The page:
Non-Violence and Sustainability

July, 2023 by Dharaa Rathi
As a young person considering how to apply principles of Jainism to my daily modern life, I consider sustainable choices to be one of the keyways to practice non-violence. These days, sustainability is a hot topic, sometimes a polarizing buzzword used by our global institutions to encompass a wide array of choices around protecting our climate and the human race. While there are certainly many articles and authors that discuss the role of  institutions in making sustainable choices, I’d like to focus on the more human, day-to-day side of sustainability and how Jainism non-violence is a huge part of it.

Non-Violence at its core is to minimize the harm we inflict on all living beings in our world. The way our world is set up, it is difficult to live a modern life and avoid all harm possible, An easy way to minimize harm is to reduce consumption of products that may harm our fellow humans and animals, a key tenet of sustainability as well. Companies and governments all define sustainability differently, but the United States Environmental Protection Agency discusses sustainability as the following: “Sustainability is based on a simple principle: Everything that we need for our survival and well-being depends, either directly or indirectly, on our natural environment. To pursue sustainability is to create and maintain the conditions under which humans and nature can exist in productive harmony to support present and future generations.”

To support the protection and maintenance of our planet directly supports the protection of all living beings, the ultimate act of non-violence. Just like the challenges we face with applying Jain nonviolent principles to all aspects of our life, such as sweeping the floor for bugs, or avoiding using cars that may crush living beings, and more, it is impossible to expect that we can also make completely sustainable choices, or that these choices will impact all living beings. However, we are taught in Jainism that our duty is to try to minimize harm as much as we individually can, which I strongly believe is our duty within sustainability as well. We have a duty, not just to living beings, but also to our home planet that supports these beings and on which we in turn rely.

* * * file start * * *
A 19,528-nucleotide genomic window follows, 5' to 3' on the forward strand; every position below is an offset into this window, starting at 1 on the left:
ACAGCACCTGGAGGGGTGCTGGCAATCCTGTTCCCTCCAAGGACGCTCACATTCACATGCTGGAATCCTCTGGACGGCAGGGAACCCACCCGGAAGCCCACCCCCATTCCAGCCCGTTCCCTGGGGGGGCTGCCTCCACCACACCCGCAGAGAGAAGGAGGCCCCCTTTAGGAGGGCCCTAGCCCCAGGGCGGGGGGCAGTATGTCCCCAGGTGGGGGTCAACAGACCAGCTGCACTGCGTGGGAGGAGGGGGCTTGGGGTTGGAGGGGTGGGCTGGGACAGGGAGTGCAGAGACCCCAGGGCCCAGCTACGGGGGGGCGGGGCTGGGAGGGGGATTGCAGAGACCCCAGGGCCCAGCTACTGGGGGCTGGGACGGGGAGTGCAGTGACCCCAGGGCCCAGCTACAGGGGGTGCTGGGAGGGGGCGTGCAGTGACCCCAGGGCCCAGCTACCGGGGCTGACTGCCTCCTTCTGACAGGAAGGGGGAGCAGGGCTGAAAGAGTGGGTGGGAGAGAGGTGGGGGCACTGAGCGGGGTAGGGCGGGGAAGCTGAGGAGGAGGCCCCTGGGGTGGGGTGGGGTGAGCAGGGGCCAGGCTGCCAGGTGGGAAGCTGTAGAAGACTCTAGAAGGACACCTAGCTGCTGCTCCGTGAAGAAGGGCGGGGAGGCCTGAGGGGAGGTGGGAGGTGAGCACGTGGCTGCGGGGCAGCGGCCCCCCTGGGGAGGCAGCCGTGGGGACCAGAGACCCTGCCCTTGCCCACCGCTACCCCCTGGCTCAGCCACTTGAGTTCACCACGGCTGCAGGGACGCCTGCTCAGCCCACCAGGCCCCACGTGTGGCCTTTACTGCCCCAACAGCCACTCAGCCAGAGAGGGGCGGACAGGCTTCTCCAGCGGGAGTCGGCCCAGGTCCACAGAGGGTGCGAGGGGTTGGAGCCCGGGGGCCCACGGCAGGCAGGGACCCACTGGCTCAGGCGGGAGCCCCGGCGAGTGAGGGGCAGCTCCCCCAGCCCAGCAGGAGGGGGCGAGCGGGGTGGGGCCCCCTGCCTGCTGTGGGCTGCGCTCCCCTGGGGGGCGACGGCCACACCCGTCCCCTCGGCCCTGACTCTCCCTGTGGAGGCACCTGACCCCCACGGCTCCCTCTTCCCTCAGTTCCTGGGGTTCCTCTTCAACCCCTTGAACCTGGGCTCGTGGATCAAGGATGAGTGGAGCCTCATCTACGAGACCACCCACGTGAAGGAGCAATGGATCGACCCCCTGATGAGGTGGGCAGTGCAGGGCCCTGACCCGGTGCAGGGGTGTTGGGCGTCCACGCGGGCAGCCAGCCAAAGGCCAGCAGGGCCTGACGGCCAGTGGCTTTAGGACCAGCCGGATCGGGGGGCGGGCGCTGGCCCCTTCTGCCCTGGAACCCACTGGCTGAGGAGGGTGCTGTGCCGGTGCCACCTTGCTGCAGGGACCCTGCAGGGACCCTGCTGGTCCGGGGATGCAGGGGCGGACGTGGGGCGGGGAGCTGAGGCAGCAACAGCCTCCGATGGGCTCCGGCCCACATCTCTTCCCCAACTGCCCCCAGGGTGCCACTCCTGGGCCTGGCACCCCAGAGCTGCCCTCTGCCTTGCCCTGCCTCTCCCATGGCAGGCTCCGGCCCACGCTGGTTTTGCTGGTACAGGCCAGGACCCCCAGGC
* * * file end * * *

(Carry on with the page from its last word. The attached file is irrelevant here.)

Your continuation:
To that end, here are a few simple sustainable individual choices you can make to follow Jain nonviolent principles. Composting food by separating your waste can directly help your immediate surroundings; you can use the compost as natural fertilizer in your garden to support the growth of a plant ecosystem that will house and feed local animals. By removing food waste from regular trash, you also improve the recyclability potential of your waste. When plastic is contaminated with food, it cannot be properly sorted and recycled, and immediately goes to a landfill. The chain effect of this is large; by increasing the amount of waste in our landfills, toxins that leach into the surrounding soil, plants, animals, and human drinking water also increase. Additionally, plastic from these landfills ultimately find their way to the ocean and threaten marine life by proving to be a significant choking or strangling hazard for many fish and other sea creatures. To make simple choices at home in how you reduce and prepare your waste by composting may not save all the landfills or the fish, but the impact of your actions can be felt in your own garden and can make a small change in our overall community.

In a similar vein, considering the types of products you purchase can reduce similar chain effects as described above; think about choosing reusable water bottles over plastic, or investing in dish towels and washing them instead of using paper towels. Save water by turning off the tap when brushing your teeth or save energy by turning off the lights when you are not home. We have all heard the examples before, but by looking at these actions as nonviolent, we can see just how important it is to make these actions just as much a part of our habit as vegetarianism or a prayer.

Outside of just consumption actions, I strongly believe that sharing your thoughts on how you go about reducing your consumption and waste with your family and friends can have a huge ripple effect on your community. Explaining why these basic actions matter to you will encourage others to understand that sustainability isn’t just about which company has a green sticker on its logo or what carbon goal the government sets; it is inherently about taking care of each other and our communities. Sustainability can be an overwhelming word and topic, because we all know that one person’s actions will not be able to change our planet. But by espousing these values with your loved ones, you can build a community that does have the power to make a difference in protecting our planet and all living beings.

Image credits: on Freepik

About Author

Dharaa Rathi

Dharaa Rathi is a digital product strategist at New York Presbyterian hospital and a graduate of New York University. Raised in Richmond, Virginia, she focused her early studies on government and public policy, and regularly volunteers during election cycles to get out the vote in her community. She is passionate about creating a positive impact in her community and spends her time outside of work in reading, cooking, and enjoying New York City.

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8 months ago

Well said Dhaara!!